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Thanks, Dan, for reminding folks of the differences between strategy and tactics.

I'd maybe add "Avoid the Perfection Trap." When time is short and resources are limited, don't let the perfect become the enemy of the good. Be careful to recognize when the result is good enough to halt the perpetual search for total perfection. It almost always requires a few mistakes to find the optimal path (http://www.compensationcafe.com/2011/01/the-value-of-mistakes.html).

Great article. I especially like #5. There are plans/programs we hold on to because to let them go is like losing our safety net --- and we have to then come up with something new. Not just HR people. Look at the founders (usually) who won't let go of something they created to move on into the future. Have you ever read Vijay Govindarajan? He has a business strategy model very much like this.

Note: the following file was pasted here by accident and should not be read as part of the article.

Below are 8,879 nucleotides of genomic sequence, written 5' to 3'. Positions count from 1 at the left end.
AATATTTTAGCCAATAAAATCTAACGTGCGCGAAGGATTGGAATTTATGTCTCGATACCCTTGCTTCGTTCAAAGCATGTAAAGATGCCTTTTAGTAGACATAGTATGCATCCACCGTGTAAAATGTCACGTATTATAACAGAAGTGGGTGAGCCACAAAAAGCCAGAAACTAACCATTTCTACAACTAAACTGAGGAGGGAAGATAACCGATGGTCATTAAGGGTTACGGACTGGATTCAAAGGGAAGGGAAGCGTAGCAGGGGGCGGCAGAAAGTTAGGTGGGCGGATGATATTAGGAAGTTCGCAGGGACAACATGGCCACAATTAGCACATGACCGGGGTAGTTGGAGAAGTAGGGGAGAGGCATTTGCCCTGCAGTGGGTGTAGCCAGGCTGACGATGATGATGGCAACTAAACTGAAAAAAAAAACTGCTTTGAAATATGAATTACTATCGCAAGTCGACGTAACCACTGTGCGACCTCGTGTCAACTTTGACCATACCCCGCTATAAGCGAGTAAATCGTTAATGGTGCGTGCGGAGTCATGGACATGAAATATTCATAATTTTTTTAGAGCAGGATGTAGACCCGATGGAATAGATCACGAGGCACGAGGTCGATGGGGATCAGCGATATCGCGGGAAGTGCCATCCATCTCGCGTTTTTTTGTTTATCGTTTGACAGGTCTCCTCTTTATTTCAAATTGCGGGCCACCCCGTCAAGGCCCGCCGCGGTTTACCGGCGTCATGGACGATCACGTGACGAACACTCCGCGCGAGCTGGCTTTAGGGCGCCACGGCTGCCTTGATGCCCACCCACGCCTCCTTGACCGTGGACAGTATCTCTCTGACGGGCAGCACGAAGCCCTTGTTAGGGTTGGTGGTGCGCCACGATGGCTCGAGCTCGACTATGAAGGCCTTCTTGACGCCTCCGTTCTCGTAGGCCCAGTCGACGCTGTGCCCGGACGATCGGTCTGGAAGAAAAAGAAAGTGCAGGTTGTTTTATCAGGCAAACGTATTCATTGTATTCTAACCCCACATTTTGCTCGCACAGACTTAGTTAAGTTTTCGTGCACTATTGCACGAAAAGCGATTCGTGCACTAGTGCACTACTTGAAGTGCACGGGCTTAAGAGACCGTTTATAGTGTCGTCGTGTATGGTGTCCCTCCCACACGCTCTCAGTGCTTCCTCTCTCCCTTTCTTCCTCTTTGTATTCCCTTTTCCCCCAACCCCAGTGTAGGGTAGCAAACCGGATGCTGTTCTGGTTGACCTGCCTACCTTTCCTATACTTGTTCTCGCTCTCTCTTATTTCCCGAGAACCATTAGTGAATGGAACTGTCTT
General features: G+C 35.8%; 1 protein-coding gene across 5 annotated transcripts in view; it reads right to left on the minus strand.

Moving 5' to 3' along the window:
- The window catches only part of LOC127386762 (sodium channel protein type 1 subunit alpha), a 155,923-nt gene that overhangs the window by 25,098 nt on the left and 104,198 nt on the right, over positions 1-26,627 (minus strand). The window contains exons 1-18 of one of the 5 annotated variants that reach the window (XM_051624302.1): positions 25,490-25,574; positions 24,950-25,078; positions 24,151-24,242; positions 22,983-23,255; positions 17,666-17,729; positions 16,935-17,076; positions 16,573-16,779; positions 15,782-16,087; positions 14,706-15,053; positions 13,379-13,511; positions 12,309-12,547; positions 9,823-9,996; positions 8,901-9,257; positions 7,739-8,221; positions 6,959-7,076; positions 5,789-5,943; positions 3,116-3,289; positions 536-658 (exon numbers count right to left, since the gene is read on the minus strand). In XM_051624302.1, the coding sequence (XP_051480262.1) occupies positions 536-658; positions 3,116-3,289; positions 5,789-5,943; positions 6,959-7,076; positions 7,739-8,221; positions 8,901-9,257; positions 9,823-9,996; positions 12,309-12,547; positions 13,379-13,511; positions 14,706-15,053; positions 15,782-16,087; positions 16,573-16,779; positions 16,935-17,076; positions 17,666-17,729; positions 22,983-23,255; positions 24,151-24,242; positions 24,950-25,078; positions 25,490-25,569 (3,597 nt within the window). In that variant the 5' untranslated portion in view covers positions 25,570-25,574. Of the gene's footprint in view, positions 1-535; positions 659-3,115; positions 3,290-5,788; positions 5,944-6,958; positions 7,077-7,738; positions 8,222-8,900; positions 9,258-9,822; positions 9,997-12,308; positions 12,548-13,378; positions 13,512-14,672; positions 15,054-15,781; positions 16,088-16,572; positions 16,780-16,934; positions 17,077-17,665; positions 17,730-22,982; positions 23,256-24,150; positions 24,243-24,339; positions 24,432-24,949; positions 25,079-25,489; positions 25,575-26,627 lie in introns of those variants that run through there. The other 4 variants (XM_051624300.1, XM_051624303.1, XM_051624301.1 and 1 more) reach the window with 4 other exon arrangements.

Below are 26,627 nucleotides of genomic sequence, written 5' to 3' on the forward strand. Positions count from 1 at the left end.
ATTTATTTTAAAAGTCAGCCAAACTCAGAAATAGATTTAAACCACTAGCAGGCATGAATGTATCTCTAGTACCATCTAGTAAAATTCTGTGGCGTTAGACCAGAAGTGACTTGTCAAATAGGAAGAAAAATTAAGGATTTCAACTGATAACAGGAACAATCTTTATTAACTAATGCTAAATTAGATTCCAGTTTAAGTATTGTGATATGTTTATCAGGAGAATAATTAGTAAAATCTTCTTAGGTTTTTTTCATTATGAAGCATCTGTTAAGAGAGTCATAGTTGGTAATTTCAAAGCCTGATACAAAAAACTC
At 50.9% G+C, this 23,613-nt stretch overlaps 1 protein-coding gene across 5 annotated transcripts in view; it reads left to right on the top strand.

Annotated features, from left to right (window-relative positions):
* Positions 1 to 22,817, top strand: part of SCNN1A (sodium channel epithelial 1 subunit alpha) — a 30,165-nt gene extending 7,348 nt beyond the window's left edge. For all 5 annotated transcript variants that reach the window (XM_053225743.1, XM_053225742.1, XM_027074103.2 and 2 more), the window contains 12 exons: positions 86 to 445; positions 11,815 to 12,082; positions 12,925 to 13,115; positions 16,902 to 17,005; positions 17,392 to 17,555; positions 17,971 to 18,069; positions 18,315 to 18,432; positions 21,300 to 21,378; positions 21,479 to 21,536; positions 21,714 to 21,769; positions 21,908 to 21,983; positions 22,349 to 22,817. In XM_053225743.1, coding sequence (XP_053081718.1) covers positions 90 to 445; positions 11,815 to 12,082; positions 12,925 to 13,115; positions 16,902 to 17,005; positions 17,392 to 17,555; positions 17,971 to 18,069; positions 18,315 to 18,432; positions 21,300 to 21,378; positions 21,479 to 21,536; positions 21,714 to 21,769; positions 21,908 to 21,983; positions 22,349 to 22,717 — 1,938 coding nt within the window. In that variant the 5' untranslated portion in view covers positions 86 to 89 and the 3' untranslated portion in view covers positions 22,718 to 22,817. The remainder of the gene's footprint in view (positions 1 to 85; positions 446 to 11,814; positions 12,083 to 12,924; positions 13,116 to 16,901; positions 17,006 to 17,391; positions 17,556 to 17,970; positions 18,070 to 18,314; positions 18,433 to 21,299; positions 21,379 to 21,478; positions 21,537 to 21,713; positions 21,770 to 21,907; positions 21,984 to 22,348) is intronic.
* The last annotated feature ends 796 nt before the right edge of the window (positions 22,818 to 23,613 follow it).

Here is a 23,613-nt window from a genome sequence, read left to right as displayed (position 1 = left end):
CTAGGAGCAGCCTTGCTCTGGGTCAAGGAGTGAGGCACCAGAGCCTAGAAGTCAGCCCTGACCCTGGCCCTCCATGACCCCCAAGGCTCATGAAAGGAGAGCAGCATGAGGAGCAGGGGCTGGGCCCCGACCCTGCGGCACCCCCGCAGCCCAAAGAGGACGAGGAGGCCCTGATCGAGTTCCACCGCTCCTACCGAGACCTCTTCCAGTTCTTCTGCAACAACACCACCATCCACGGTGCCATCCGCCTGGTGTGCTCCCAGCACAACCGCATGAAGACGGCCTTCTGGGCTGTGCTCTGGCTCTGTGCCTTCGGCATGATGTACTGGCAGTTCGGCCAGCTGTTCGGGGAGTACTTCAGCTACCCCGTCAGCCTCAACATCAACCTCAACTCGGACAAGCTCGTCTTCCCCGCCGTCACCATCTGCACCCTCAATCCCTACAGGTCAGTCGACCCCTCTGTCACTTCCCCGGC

Well Dan, you jumped in ahead of me on this. I was going to write about this from the Vijay angle. Grrrrr. . . .

Good post. So many companies try to do so much at one time. Like the always say... "Good execution beats the best plan". We sometimes need to slow down and take the time to execute the plans we have laid out.

@Jim - The difference between Strategy and Tactics is not just lost to many in the compensation world. It is a common misunderstanding.

And as @Doug Mauter says: "Good Execution beats the best plan"

Put strategy, tactics and execution together and you usually have success.

I haven't read Vijay Govindarajan, but will put him on my "to do" list.

The problem with dropping something is that often you were the one who created and built it. It is hard to part with something that you had a hand in making (read the Lego story in Dan Ariely's "The Upside of Irrationality")

Thanks for the comments and sorry I beat you t the punch. That being said I am sure more can and should be said about this.

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